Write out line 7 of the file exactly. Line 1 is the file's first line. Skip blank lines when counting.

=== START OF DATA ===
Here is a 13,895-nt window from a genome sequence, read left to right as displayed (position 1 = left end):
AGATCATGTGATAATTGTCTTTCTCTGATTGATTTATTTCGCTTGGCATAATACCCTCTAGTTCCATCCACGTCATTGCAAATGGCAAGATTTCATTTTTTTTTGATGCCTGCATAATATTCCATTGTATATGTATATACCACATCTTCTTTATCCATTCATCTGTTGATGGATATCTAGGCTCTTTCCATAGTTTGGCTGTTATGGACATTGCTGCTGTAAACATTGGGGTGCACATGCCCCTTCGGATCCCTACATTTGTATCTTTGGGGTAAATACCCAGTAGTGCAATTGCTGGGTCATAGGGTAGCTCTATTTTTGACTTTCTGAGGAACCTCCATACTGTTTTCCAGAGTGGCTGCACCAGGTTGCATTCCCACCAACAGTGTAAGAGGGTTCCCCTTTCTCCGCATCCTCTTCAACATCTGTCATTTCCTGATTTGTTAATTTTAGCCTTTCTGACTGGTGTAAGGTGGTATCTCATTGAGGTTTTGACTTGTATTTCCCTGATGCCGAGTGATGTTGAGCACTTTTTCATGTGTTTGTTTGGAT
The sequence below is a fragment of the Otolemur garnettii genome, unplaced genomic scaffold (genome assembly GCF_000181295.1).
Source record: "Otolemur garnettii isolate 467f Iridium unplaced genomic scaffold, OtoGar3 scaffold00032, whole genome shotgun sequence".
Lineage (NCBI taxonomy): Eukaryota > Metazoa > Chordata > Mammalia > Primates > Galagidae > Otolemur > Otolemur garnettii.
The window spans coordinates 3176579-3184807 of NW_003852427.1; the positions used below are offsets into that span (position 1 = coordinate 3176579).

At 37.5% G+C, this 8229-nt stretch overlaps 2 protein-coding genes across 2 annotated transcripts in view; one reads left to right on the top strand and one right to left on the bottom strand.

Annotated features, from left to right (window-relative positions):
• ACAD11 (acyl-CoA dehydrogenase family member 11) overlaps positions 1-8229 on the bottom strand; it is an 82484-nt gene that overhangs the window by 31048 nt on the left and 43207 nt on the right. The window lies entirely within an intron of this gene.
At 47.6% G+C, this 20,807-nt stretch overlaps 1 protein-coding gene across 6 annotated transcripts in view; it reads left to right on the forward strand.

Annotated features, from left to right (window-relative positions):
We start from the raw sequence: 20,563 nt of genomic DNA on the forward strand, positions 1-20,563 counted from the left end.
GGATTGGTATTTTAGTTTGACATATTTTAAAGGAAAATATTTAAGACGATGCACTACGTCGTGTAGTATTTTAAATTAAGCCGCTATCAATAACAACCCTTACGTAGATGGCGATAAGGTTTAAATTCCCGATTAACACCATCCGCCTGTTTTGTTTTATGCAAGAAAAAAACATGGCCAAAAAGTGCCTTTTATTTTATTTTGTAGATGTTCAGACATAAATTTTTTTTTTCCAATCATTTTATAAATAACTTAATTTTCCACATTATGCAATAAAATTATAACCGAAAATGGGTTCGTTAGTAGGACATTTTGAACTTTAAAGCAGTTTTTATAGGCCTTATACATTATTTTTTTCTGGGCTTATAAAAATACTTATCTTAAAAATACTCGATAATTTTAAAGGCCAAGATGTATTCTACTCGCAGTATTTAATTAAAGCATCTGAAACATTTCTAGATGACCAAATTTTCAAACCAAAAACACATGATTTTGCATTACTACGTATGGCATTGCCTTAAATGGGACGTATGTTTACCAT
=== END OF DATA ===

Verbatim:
At 37.5% G+C, this 8229-nt stretch overlaps 2 protein-coding genes across 2 annotated transcripts in view; one reads left to right on the top strand and one right to left on the bottom strand.